The latest issue of Nature highlighted four papers that unveiled new knowledge regarding the structure of glucagon-like peptide 1 (GLP-1) receptor, a B class or secretin family G-protein coupled receptor (GPCR). The structural studies capture the receptor in various states (active/inactive) bound to peptide agonists, allosteric modulators or G proteins.
GPCRs make up an important drug target class for a variety of reasons. A substantial proportion of the genome codes for GPCRs (~4%) and 25-30% of currently marketed drugs target GPCRs. The top selling GPCR targeting drugs reap in $5-9 billion / year/ drug, Furthermore, there are about 120 GPCRs where endogenous ligands are unknown (called orphan GPCRs), indicating much room for development potential. The well-established role that GPCRs play in signalling pathways in a variety of physiological functions and their involvement in disease, further supports their study as drug targets.
The structure of GPCRs however are notoriously difficult to study because they become highly unstable when taken out of cell membranes. This therefore makes it difficult to design potent drugs against them. The authors of one of the papers from UK-based Heptares Therapeutics counter this with their StaR® (stabilised receptor) technology. This involves introduction of point mutations which improve GPCR thermostability without affecting their pharmacology. Other authors go about it with other techniques such as cryo-electron microscopy (cryo-EM).
GPCRs have extracellular N-terminals, seven canonical transmembrane domains, and an intracellular C-terminal that regulates downstream signaling. This rather detailed diagram shows which parts are involved with what.
Image from Wikipedia Commons, read more about how GPCRs work here.
GLP-1 is a 30 amino acid long hormone, produced by intestinal cells and certain neurons in the brainstem. It controls blood sugar levels by binding to GLP-1 receptor in pancreatic beta cells to stimulate insulin secretion. The GLP-1 receptor is also expressed in the brain, where GLP-1 mediates appetite suppression and now recently, nicotine avoidance. Interestingly, GLP-1 also produced protective effects in neurodegenerative disease models and a clinical trial of Exendin-4 for Alzheimer’s disease was recently completed, with results yet to be released.
Sidenote: Exendin-4 is a hormone isolated from the Gila Monster (venomous lizard found in the US and Mexico) that closely resembles GLP-1, inducing the same glucose-regulating effects. A synthetic version is now marketed as Exenatide by Astrazeneca for the treatment of diabetes.
The new structural information unveiled allowed researches from Heptares Therapeutics to design more potent peptide agonists than the currently available Exendin-4, which showed efficacy in a mouse diabetes model. The authors modeled a peptide (peptide 5) to fit deep in the binding pocket of GLP-1 receptor with its C-terminus extending towards the extracellular portion of the receptor. They weren’t able to get the full-length structure of the peptide bound to the GLP-1 receptor, but they superimposed the known structure of GLP-1 peptide bound to only the extracellular domain (ECD) of GLP-1 receptor onto peptide 5, and found some differences. This they claimed to be due to the flexibility of the ECD or its altered behavior when expressed alone.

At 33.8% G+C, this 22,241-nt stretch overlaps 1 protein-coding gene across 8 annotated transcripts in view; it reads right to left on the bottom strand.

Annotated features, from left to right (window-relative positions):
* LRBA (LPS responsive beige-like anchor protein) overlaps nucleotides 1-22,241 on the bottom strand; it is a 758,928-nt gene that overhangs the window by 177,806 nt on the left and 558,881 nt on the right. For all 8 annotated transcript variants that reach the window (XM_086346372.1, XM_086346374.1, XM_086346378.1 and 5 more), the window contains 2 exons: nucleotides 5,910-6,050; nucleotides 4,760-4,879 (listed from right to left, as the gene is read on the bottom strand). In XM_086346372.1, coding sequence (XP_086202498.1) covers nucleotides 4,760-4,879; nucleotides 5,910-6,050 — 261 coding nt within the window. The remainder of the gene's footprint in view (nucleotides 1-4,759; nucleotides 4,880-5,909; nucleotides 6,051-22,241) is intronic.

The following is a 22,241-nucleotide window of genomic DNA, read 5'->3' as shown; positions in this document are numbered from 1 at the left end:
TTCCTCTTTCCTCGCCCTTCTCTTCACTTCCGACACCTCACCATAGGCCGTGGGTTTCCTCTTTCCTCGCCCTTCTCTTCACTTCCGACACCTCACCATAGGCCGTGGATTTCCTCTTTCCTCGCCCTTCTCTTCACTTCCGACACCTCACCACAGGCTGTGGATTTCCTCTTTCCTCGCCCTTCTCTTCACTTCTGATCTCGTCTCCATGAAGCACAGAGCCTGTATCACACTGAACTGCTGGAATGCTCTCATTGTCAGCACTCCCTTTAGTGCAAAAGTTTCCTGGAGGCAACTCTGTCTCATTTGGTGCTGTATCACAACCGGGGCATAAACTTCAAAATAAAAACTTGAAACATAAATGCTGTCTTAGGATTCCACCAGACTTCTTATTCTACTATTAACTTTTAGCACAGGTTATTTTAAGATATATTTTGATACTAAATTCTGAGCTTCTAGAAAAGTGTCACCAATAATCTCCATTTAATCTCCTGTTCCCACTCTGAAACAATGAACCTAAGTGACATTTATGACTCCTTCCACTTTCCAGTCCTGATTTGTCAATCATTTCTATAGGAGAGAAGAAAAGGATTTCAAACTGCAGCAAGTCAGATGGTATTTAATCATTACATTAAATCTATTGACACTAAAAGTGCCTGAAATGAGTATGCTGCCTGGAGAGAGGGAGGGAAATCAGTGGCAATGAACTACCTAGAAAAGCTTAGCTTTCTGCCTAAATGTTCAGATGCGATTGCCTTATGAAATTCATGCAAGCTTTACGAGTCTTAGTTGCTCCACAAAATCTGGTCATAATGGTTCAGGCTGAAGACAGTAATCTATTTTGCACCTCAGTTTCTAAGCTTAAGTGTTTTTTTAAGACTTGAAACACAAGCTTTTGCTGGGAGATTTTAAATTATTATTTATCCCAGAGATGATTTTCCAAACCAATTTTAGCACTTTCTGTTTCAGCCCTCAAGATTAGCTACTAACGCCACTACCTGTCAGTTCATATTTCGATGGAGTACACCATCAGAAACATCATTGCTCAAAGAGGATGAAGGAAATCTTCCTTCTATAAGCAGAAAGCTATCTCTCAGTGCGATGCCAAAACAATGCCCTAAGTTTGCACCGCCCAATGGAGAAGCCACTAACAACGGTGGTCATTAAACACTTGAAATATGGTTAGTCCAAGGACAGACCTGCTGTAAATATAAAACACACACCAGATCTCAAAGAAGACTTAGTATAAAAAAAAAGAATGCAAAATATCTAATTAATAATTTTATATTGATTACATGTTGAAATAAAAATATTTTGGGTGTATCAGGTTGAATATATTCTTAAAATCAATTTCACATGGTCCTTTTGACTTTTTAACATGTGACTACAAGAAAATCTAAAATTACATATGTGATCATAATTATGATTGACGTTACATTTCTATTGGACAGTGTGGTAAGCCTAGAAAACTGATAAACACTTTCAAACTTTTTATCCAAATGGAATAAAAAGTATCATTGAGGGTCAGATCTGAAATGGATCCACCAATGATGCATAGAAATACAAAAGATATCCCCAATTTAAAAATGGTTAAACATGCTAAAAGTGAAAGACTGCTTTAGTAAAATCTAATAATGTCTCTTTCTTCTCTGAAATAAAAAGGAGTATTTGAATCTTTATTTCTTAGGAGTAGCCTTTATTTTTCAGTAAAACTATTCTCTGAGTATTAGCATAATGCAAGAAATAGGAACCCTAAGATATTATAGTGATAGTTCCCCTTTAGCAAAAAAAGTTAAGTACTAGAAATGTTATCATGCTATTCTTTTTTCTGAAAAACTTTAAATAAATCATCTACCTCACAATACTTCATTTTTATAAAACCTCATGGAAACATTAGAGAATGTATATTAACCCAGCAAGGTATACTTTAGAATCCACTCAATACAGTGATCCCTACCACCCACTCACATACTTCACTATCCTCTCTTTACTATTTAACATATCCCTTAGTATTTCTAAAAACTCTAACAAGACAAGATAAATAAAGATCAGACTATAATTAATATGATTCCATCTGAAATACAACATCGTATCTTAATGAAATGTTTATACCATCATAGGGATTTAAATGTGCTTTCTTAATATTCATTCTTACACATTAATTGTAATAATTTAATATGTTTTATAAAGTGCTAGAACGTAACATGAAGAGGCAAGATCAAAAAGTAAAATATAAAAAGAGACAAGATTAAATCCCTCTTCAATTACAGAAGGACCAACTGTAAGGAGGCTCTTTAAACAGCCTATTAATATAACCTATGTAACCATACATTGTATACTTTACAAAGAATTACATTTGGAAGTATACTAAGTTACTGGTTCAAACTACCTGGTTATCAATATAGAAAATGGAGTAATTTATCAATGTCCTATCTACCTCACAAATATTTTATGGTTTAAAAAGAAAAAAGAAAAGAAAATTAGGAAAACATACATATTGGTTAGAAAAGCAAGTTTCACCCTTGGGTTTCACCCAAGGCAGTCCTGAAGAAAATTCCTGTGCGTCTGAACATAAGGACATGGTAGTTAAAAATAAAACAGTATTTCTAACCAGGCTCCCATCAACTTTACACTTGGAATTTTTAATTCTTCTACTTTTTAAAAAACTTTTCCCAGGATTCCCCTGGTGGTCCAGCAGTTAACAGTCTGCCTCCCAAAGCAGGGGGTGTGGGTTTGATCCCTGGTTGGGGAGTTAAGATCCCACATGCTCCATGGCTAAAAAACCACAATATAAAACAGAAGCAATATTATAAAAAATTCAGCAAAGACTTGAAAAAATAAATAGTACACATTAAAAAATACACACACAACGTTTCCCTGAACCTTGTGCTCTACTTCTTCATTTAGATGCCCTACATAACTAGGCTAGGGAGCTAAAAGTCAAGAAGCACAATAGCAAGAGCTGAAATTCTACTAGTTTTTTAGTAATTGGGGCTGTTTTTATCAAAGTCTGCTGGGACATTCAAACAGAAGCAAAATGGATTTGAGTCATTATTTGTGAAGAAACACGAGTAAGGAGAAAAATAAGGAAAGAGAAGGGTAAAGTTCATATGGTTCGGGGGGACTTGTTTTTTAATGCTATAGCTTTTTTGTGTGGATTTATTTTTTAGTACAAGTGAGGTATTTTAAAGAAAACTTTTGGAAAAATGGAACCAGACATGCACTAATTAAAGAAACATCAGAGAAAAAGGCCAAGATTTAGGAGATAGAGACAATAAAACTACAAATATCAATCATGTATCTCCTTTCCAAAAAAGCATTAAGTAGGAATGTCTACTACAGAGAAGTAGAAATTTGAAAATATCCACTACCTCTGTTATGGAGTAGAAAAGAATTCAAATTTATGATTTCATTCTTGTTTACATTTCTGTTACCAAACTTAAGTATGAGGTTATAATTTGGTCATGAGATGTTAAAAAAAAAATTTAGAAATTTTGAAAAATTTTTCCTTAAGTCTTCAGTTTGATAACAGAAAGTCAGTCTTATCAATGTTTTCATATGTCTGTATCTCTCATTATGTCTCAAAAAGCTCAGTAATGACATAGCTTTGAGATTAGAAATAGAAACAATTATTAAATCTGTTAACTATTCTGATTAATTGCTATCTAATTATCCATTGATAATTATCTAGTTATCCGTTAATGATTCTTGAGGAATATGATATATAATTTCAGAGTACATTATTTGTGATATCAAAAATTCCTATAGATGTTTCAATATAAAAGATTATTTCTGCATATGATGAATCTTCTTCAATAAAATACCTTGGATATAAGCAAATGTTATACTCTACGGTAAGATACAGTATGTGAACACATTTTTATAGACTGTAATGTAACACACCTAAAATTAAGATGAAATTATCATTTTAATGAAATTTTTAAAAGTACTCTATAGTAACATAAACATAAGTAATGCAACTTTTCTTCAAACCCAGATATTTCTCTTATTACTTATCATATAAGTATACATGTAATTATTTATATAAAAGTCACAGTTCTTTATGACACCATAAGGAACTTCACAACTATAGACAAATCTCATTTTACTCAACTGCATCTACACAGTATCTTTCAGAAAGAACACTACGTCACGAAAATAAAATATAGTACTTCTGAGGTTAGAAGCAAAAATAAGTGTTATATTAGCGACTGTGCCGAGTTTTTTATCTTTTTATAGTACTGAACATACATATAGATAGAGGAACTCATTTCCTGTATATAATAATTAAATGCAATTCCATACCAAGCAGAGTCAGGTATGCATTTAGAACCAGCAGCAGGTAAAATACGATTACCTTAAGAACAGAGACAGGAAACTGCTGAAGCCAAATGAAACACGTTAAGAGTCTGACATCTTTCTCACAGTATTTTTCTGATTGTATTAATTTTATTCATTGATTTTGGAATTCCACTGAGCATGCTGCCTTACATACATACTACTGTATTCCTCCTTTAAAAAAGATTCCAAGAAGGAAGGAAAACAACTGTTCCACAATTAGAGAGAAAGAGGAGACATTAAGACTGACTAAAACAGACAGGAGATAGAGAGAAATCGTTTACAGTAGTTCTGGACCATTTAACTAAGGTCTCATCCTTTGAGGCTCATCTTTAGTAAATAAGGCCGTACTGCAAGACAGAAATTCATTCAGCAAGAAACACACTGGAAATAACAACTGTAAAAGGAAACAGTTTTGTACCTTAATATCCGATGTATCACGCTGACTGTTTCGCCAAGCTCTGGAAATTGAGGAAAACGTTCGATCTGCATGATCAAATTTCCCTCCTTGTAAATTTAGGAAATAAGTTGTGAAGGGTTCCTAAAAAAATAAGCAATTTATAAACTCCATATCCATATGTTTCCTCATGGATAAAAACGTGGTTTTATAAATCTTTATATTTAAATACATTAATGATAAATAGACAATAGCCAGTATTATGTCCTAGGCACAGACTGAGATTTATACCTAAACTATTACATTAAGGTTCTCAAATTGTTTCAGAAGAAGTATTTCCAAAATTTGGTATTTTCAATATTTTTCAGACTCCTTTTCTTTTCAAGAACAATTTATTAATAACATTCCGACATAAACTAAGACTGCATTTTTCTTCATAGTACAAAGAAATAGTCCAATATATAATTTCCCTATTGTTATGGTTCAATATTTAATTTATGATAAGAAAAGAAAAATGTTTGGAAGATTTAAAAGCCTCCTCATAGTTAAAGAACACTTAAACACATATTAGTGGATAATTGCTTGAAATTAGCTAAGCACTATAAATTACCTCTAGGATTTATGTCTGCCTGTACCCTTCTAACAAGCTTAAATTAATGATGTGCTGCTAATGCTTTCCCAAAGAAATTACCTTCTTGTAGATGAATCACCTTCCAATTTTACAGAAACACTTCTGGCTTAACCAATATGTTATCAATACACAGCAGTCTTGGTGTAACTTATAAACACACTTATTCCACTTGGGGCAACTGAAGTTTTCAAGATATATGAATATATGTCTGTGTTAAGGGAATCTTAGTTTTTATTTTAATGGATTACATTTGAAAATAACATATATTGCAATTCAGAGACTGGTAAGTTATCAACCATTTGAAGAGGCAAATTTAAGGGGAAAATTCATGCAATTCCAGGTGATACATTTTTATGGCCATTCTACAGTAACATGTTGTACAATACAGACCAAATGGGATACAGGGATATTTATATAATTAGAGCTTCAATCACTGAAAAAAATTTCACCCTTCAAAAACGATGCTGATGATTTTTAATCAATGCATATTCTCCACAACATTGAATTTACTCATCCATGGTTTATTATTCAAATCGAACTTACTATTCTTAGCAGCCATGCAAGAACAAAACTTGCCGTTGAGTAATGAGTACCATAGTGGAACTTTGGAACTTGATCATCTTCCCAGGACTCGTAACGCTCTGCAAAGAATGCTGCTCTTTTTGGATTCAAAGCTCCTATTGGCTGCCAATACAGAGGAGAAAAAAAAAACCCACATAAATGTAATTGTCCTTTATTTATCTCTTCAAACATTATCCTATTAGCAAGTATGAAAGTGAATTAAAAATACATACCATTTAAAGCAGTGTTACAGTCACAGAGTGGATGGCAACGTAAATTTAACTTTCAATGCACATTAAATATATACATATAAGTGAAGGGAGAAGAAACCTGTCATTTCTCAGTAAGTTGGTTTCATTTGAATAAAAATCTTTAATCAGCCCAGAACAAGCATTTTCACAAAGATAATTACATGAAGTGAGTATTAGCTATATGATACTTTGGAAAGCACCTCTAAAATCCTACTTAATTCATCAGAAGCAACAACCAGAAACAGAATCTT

To improve the pharmacokinetics and stability of peptide 5, they introduced chemical modifications to the N-terminal end of the peptide producing peptide 6 and 7. Another peptide 8 was made by adding a PEG (polyethylene glycol) group which was predicted to extend its half-life by reducing proteolysis and increasing stability in plasma.
The latter worked best as peptide 8 showed the highest efficacy compared to other peptides in stimulating insulin secretion from isolated rat pancreatic islets. In mice that were fasted and fed glucose (in an oral glucose tolerance test, OGTT), peptide 8 introduced subcutaneously performed comparably to Exendin-4. It lowered glucose levels at lower doses, and had a longer duration of action compared to Exendin-4.
Heptares was co-founded by Dr Fiona Marshall, who is currently their Chief Scientific officer. Having extensive experience in molecular pharmacology from her previous work at GSK and Millennium Pharmaceuticals, she is leading the way in GPCR research. For more on her, read an interview by Cell.
Authors of the GLP-1 cryo-EM study also involve highly esteemed GPCR researchers including Dr Brian Kobilka (Stanford), who won the Nobel Prize for Chemistry in 2012 for his work on GPCRs with Dr Robert Lefkowitz (Duke). He has founded a company called ConfometRx, which his wife Tong Sun Kobilka manages, and also focuses on GPCR-based drug development.
So it appears the GPCR field will continue to thrive. For a more detailed look into the history of GPCRs, read Dr Robert Lefkowitz’s Nobel Prize lecture.